Among Evans’ greatest accomplishments was her involvement with the burgeoning women’s club movement, even beyond Northfield. The national General Federation of Women’s Clubs was formed in 1890 to help unite clubs to work together and when the Minnesota Federation was organized in Minneapolis in April of 1895, Evans was unanimously elected its first president and went on to become chairman of the educational department of the national group.
Evans encouraged women’s clubs to work with town improvement associations on beautification projects, as had been done in Northfield. But perhaps her most notable address was on “The Public Schools A Moral Factor in the Nation,” given at the General Federation of Women’s Clubs convention in Louisville, Kentucky, on May 28, 1896. She had sent out questionnaires to businessmen and principals of schools about their perceptions of honesty in their workplaces. In her speech, she quoted a grocer who had said, “I fear that 15 percent of honest men is a higher estimate than my experience warrants,” a percentage that got her a lot of publicity, locally and nationally.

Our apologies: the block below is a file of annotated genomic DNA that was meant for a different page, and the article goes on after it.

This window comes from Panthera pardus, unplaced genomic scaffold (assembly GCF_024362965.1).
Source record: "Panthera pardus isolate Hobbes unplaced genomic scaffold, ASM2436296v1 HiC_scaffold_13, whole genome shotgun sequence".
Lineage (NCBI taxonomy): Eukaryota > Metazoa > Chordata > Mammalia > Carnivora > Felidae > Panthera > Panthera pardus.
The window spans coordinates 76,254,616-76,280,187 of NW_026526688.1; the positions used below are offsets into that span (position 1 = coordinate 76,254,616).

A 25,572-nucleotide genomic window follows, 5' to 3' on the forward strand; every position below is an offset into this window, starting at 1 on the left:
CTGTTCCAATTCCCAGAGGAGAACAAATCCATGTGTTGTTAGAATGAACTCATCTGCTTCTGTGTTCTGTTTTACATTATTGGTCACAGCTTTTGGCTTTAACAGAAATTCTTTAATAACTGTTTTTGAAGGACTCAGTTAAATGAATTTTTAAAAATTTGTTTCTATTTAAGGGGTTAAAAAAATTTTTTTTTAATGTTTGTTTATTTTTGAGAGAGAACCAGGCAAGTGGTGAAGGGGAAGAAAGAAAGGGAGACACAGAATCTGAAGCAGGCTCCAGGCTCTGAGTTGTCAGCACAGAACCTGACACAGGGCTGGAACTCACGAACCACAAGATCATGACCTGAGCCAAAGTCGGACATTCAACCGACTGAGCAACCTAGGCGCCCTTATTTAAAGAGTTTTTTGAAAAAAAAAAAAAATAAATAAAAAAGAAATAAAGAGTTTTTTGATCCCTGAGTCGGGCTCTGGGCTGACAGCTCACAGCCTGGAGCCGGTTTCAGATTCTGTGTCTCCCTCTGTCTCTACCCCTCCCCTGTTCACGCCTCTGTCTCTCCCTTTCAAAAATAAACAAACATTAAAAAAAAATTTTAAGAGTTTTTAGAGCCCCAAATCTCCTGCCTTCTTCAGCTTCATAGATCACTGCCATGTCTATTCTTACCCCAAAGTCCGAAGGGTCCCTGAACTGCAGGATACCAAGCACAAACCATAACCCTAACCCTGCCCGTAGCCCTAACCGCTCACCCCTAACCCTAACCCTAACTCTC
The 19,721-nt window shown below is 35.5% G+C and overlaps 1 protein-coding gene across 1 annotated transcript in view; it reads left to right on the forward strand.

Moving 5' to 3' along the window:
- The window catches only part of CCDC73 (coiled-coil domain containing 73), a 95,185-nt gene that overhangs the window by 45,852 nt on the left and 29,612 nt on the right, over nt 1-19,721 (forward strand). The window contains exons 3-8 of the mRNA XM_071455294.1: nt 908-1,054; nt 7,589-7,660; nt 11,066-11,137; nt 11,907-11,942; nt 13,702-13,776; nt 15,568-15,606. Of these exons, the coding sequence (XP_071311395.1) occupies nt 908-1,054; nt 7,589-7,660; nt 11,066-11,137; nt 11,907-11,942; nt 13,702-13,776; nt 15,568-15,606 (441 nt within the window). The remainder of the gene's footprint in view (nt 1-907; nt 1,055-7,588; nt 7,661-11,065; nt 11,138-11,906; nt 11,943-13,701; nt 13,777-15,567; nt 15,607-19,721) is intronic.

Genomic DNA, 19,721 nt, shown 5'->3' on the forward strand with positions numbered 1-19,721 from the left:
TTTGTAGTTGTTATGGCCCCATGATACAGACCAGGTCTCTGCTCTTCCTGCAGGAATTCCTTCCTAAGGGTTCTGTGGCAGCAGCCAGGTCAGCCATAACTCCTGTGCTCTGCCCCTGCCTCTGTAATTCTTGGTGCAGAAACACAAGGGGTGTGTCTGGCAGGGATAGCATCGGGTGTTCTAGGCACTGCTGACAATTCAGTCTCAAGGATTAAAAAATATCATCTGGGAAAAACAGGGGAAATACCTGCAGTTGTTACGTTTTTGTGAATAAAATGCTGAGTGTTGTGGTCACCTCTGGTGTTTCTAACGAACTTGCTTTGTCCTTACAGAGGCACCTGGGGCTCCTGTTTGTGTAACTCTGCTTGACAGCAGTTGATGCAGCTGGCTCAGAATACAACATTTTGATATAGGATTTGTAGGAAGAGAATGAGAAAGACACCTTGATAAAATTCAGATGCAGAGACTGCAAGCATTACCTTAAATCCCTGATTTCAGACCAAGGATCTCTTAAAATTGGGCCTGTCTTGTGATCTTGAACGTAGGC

Schilling, in his 1953 story about Evans, wrote, “The Twin City dailies gave her plenty of unwanted advertising on this, and quite naturally the Northfield merchants gave her plenty more. Undoubtedly, what she was getting at was that in shopping she always found the largest apples in the top of the barrel, etc.”
In actuality, Evans had not minced words. In her address, she said that the “average business man – not your friend or mine, of course – lies and cheats when it is sufficiently to his pecuniary advantage to do so.” She proclaimed, “The real battle for honesty in the business world, and for morality in every sphere, must be fought in the schools” and she concluded, “What greater work awaits this host of women than the uplifting of the public schools to still higher glory, as the gymnasium not only of mind and muscle, but also of morals?”